Tag Archives: Drury

The Further Adventures of Drury

Drury rampages through the two page spreads in the next volume of Hopeless Maine. He’s a cheery sort of dead dog.

One of the things that is always important to me in storytelling is working out what not to say. The gaps are everything. The silences are where you, dear reader, get to bring your stories, ideas, experiences, preferences, desires and so forth along and sneak them in and make part of Hopeless entirely your own.

I don’t want to tell you too much about Drury, for all those reasons. But here are some things I can tell you that won’t stop you playing with him. (I know you, you are exactly the sort of person to play with a cheerful dead dog and properly appreciate his many fine qualities.)

Drury was a very happy dog in life. He was (and to some degree still is) a medium sized mix of many and varied dog genes. He loved everything and everyone, and still does. He loved rats and spoonwalkers and other small, scuttling things so much that he could only properly express this by eating them. Drury loved being a dog. He wasn’t a clever dog, so he didn’t really notice the implications of dying, and just kept on being a dog.

I hesitate to call it ‘continuing by force of will’ because Drury is made of impulse, not will, and has no capacity to think anything through – that’s not just due to now having no discernible brain, he was always that way.

Often he forgets that he’s not as solid as he used to be and still expresses his great love of everything by chewing and swallowing it. Some of his cannier victims – those who survive the chewing part – often hang out in his ribs as with Drury around, inside the dog is often the safest place to be…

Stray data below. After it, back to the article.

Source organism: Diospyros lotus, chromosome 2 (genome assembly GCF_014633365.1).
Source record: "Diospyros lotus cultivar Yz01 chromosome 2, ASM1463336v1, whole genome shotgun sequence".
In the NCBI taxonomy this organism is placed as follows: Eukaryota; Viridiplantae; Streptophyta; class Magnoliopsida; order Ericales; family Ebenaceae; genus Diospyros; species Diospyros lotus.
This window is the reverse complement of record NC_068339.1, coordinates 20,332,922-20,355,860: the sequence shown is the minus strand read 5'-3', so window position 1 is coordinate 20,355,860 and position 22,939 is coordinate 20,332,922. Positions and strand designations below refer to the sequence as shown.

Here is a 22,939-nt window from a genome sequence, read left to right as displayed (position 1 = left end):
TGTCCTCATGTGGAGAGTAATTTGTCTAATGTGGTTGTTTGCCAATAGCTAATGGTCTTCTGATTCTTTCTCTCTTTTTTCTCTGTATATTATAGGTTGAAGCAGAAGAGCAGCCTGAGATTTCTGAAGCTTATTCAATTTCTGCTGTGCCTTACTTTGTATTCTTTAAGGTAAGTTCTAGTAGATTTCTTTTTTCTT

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Why Donald does not love his dead dog

For the first eight or so years of his life, Donald was just your regular Hopeless Maine orphan with a dead dog as sidekick. He remembered very little about his family, and had no idea where the dead dog – Drury – had come from. But hey, the dead dog was neat, and funny, and adored him and it was all fine.

Then, as so many children who live for long enough do, Donald became curious. He took up exploring in his spare time, going out with other young orphans to poke about in old ruins, dodgy cellars, uneasy corners. There’s an element of natural selection here that young humans on Hopeless seem to relish, even though mostly what it does is punish the curious with death, leaving an adult population of survivors who have learned not to ask, not to look too closely, not to leave the path and never to wonder what the funny noise was. For some, childhood on Hopeless is truly a magical, if brief experience. Not all children want to grow up, and the island is all too ready to assist them in this.

Donald’s downfall did not come out of the darkness with far too many teeth. It did not lure him into a deep pool, or latch on to steal his blood. It came in the form of a book. A book hidden in a dusty attic, that called out to him when he first glimpsed its pale spine. He took the book back to his bed in the orphanage, and hid it under a loose floorboard.

Everyone in the orphanage has at least one loose floorboard or moveable bit of wainscoting to hide stuff behind. No one touches anyone else’s hidden stuff – it is one of the unspoken rules of the orphanage. Everyone pretends not to know where other people have hidden their things. So long as floors or ceilings are not compromised by the stash, and nothing comes out and kills someone, the adults also undertake to have no idea who has hidden what.

The book obsessed Donald. It haunted him. When he tried to sleep at night, his head was full of images that tormented his young soul. He could find no peace. He became silent, ghostly, unable to speak. For two years, he said nothing to anyone, and because weird afflictions are the daily business of the orphanage, no one bothered about it too much. He was later saved from this condition, but that, as they say, is another story.

Sometimes, late at night, he would sneak the book out and take it to a window in the hopes of illuminating a few words or images with moonlight. The book showed him other worlds, and while it filled him with misery, he could not let it go. He learned many of the words by heart. D is for Dog left a hollow pain in his chest, but he could not look away.